Virginia’s Court of Appeals has confirmed the Arlington County conviction of a man for taking a nude video of a woman, rejecting his argument that she had no expectation of privacy because they were in a relationship.
A jury convicted Moussa Moise Haba in October 2019 of unlawful creation of an image of another, and he was sentenced to 10 months and 15 days.
In July 2017, a student from Saudi Arabia living in Arlington and studying at a local university met Haba online, and the two began a relationship.
According to the appeals ruling, Haba had become controlling shortly thereafter.
“He told her that when he said he loved her, she had to respond in kind,” and that Haba “claimed to have ‘videos’ of the victim, and he threatened to reveal them ‘to the Saudi authorities.'”
In August 2017, Haba used his smartphone to record the woman for four minutes, while they were in her bedroom.
“In the video, the victim held a blanket in front of her naked body. She did not consent to the recording and pleaded with” Haba to stop recording. He “threatened to hit her and repeatedly ordered her to ‘obey’ him and drop the blanket,” according to the ruling.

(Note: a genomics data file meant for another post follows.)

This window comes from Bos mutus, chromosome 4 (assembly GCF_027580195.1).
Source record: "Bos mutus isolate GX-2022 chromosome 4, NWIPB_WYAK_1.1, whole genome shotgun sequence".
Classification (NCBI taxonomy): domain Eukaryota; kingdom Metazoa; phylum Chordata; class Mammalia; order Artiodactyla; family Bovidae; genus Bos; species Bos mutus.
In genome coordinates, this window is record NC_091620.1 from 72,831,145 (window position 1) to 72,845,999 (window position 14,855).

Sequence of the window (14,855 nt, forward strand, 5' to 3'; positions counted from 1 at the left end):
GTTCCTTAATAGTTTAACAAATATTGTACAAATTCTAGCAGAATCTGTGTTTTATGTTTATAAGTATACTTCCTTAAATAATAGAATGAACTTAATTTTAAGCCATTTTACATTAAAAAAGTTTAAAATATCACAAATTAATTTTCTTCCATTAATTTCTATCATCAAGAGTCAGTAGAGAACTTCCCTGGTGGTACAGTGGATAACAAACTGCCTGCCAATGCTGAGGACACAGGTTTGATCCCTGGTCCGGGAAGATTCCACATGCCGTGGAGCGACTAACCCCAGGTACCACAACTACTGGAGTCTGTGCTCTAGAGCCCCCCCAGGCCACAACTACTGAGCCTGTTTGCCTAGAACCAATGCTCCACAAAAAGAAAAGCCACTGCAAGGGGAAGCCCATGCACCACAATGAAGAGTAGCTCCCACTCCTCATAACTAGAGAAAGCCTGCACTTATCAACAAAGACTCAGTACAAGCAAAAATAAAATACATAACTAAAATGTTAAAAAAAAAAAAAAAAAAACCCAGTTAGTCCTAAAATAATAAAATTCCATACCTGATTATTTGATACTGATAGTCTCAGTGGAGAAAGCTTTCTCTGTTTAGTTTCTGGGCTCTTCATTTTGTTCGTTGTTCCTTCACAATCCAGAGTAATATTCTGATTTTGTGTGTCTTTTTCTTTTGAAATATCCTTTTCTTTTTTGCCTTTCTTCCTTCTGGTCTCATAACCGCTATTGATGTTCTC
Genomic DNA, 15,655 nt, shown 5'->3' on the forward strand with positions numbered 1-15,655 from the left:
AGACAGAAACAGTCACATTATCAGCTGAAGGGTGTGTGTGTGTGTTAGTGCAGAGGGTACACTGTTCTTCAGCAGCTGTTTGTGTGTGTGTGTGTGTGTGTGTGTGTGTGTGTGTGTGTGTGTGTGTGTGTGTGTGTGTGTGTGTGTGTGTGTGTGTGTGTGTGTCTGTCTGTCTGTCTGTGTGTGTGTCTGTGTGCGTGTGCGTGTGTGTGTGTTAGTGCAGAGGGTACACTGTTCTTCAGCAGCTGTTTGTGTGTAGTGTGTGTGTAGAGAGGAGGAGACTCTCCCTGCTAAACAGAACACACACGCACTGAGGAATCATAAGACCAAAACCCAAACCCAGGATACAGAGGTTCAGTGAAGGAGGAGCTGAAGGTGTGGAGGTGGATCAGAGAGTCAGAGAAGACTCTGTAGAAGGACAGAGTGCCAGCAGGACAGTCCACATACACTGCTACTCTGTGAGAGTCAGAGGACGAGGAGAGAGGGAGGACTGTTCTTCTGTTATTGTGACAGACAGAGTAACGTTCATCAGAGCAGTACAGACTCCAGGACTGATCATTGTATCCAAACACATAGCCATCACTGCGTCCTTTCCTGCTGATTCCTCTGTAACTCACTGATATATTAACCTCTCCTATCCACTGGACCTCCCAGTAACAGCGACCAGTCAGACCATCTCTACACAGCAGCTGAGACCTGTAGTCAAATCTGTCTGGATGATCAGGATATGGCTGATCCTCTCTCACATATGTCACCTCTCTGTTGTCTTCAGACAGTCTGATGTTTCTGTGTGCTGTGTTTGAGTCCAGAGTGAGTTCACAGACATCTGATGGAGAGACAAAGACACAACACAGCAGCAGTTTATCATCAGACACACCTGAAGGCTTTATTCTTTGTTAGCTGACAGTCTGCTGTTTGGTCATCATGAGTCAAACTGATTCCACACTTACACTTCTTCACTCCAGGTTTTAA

During Haba’s trial, the woman worried the videos might provide evidence that she had a relationship with a man. “She explained that Saudi Arabian culture prohibited women from having boyfriends,” according to the ruling.
Haba was indicted for abduction and unlawful creation of an image. The jury cleared him of the abduction charge.
“He argued that the evidence did not prove that the victim had a reasonable expectation of privacy because they were in a relationship, in a private space, and he did not record her ‘secretly,'” Chief Judge Marla Graff Decker wrote in the appeals panel’s decision.
Haba’s attorneys argued she knew he was there when she undressed.
However, the panel ruled there was a difference between seeing someone undressed and taking video of them.
“At the time the recording began, the victim was shielding her naked body from him and the camera with a blanket,” wrote Decker. “When the appellant refused to stop and continued his demands to remove the blanket, she even considered walking out of the apartment but did not do so, in part because she was naked.”
“The fact that she may have permitted him to see her naked before he started recording is irrelevant here. She covered her body, clearly communicated her desire not to be video recorded, and made a reasonable attempt to keep her naked body from view.”
The court affirmed the Arlington Court’s judgment and sentence.